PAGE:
Many transactions, while not plainly illegal, fall into a gray area that is increasingly suspect. The popularity of no-money-down investment programs and guru seminars has added huge numbers of people to the investment game and resulted in intricate get-rich-quick strategies. The FBI attitude toward these schemes (and to real estate investors generally) is openly disdainful. One official was heard mocking investor entrepreneurs as "entremanures." So if the FBI comes calling, say nothing and contact a criminal defense attorney immediately.

One can nonetheless be sympathetic toward the FBI’s attitude, since the lender is not the only victim of mortgage loan fraud. It is easy to feel antipathy toward banks, but most home loans nowdays are either securitized or sold, meaning that others in the chain of ownership (including pension funds and the like) may be subject to loss. Also, many loans are sold to Fannie Mae, Freddie Mac, and Ginnie Mae, which are quasi-public entities. If there is a loss connected with these loans, it is the taxpayer who gets the bill. Finally, if loan fraud results in a foreclosure, then that has the potential to depress property values, so everyone in the neighborhood suffers. Mortgage loan fraud is definitely not a victimless crime.

Temptations of the Investment Business

A visit to the courthouse on foreclosure day is akin to watching sharks being fed at the aquarium. The problem, of course, is that it is impossible for all fledgling investors to become overnight millionaires. Real success involves hard work over time. Unfortunately, intense competition in the real estate investment business can lead impatient and unethical investors to look for profits in ways that cross the line.

Legitimate investors should avoid investment plans that sound too good to be true, either to the investor or homeowner. Programs that ask a homeowner to sign incomprehensible documents with weird names often involve fraud. If a deal is just too complicated for the average person to understand, it may well involve fraud. If it involves several people signing interests back and forth to one another and not recording anything, it is probably fraud. Payments made off the closing statement are almost certainly fraud.

Some perpetrators believe that giving their documents creative names will exempt them from the law. The problem for con artists who dream up these documents is that courts look to substance over form, and prisons are now offering long-term housing to these clever folks. Juries may not always understand the technicalities of mortgage finance but they intuitively understand fraud. Here are some other tip-offs that you may be dealing with a real estate con artist:

“This is a great investment! You’ll make great money with no effort.”
“There’s no need to talk to a lawyer. These are all standard forms.”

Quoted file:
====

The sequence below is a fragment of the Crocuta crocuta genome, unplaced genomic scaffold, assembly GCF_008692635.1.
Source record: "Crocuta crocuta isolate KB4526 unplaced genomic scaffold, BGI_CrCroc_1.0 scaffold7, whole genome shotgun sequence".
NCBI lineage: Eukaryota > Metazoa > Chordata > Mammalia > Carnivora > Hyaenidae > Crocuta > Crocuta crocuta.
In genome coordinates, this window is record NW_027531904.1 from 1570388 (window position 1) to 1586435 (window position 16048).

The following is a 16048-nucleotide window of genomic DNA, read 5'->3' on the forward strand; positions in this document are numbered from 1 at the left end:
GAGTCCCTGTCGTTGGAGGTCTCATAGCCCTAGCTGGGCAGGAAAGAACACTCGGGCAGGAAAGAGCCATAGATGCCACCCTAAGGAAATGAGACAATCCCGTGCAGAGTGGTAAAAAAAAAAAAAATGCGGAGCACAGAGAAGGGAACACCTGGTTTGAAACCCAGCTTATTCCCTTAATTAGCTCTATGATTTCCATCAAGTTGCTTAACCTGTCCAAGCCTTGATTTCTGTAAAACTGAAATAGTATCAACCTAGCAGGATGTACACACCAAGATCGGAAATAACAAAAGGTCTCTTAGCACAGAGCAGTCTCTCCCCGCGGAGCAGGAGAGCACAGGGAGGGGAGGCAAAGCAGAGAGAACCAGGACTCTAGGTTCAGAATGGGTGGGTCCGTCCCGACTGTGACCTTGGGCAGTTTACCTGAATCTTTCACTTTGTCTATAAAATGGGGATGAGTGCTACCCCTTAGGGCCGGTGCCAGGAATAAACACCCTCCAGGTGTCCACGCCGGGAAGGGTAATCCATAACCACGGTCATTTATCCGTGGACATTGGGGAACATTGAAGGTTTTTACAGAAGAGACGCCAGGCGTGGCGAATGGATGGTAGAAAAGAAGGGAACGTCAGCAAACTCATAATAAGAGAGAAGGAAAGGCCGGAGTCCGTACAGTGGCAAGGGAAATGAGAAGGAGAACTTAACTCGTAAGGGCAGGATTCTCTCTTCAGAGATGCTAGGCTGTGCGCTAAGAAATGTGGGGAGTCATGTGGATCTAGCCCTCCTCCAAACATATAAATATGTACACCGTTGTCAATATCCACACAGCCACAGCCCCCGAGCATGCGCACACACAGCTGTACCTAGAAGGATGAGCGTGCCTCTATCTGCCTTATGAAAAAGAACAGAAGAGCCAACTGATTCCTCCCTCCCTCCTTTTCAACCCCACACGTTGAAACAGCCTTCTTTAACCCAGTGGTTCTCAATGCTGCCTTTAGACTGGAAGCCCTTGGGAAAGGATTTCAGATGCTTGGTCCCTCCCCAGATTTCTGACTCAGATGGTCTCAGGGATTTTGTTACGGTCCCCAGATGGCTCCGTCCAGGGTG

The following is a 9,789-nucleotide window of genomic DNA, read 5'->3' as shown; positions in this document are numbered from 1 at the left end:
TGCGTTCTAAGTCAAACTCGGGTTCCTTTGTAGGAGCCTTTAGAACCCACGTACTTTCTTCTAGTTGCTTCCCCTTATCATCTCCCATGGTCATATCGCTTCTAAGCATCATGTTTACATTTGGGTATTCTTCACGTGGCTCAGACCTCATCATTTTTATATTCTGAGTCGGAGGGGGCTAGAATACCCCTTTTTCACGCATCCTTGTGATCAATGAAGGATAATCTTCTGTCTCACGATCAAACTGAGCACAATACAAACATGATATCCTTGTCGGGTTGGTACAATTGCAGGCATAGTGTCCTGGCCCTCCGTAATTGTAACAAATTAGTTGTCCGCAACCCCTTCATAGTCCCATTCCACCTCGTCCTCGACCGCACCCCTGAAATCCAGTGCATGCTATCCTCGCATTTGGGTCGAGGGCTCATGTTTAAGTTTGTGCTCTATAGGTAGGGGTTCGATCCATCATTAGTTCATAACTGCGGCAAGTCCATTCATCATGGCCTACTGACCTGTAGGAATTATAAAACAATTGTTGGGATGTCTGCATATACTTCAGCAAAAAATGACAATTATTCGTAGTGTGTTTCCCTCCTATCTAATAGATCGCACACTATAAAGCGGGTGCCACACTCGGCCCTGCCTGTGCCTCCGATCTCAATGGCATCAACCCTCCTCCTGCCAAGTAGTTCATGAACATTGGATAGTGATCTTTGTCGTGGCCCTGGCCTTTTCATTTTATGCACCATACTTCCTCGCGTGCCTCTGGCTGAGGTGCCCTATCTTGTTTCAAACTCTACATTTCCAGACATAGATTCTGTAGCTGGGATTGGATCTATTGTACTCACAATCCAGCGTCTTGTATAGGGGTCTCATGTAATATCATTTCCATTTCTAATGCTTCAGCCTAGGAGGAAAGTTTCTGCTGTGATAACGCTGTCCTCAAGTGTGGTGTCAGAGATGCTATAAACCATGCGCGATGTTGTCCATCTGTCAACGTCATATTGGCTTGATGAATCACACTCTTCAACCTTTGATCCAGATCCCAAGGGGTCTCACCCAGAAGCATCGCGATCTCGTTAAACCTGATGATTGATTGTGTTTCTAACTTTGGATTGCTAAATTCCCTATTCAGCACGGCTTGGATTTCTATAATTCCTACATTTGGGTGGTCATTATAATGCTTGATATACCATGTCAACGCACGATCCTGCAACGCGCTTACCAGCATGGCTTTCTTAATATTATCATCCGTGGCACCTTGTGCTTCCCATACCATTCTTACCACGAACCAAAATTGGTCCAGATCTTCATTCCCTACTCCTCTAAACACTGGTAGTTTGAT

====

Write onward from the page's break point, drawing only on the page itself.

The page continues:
“Just sign this blank loan application here. We’ll do all the paperwork.”
“We put the property in your name. You’re totally secure.”
“We pay all the costs and you get half the profit! Easy money!”
“We’ll pay you a bonus at closing. You’ll have cash in your pocket and instant equity.”
“We’re going to manage and sell the property and then split all the profits with you.”
“God has sent us to you to give you abundant wealth.”

The Straw Buyer

The straw buyer scenario was more common before the bust, but it is becoming fashionable again. Here’s how it works:

  1. A crooked investor generally looks for two categories of homes, those owned by distressed sellers who are behind on payments and new-home builders who have unsold inventory that is draining them because of the interest carry.

  2. The perpetrator recruits straw purchasers/borrowers who are willing to allow their names and credit to be used in exchange for an up-front, off-the-closing statement kickback (often $10,000 or more) and then buys the property in their names. The note, deed of trust, and other loan documents, including an affidavit of intent to occupy, are all signed by the straw purchasers at a title company closing that appears legitimate.

  3. A real estate broker accomplice may be involved to make this easier and eventually collect a commission from a “client” the broker never met, never obtained a buyer’s representation agreement from, and never gave an IABS to.

  4. A mortgage broker accomplice submits a fraudulent loan application and supporting documents that show the straw buyer as having significantly higher income than is actually the case.

  5. An appraiser accomplice inflates the value of the property, often by $100,000 or more.
  6. The amount of the loan applied for exceeds the true market value of the house.

  7. A title company may be complicit in this process in order to facilitate a smooth closing with no questions.

  8. All the various accomplices and co-conspirators get paid large fees at closing, either on the closing statement for vague and unspecified charges, or off the closing statement altogether.

  9. The house is placed on the market but does not sell because its value is grossly inflated.

  10. The lender forecloses, taking a loss (part of which is passed on to HUD or a mortgage insurer) and ruining the credit of the straw purchaser. By then, the con artists have left with profits in hand.

Looking closely, it is clear that the whole transaction has been concocted so that the co-conspirators can generate large up-front fees for themselves, something that should always set off alarm bells.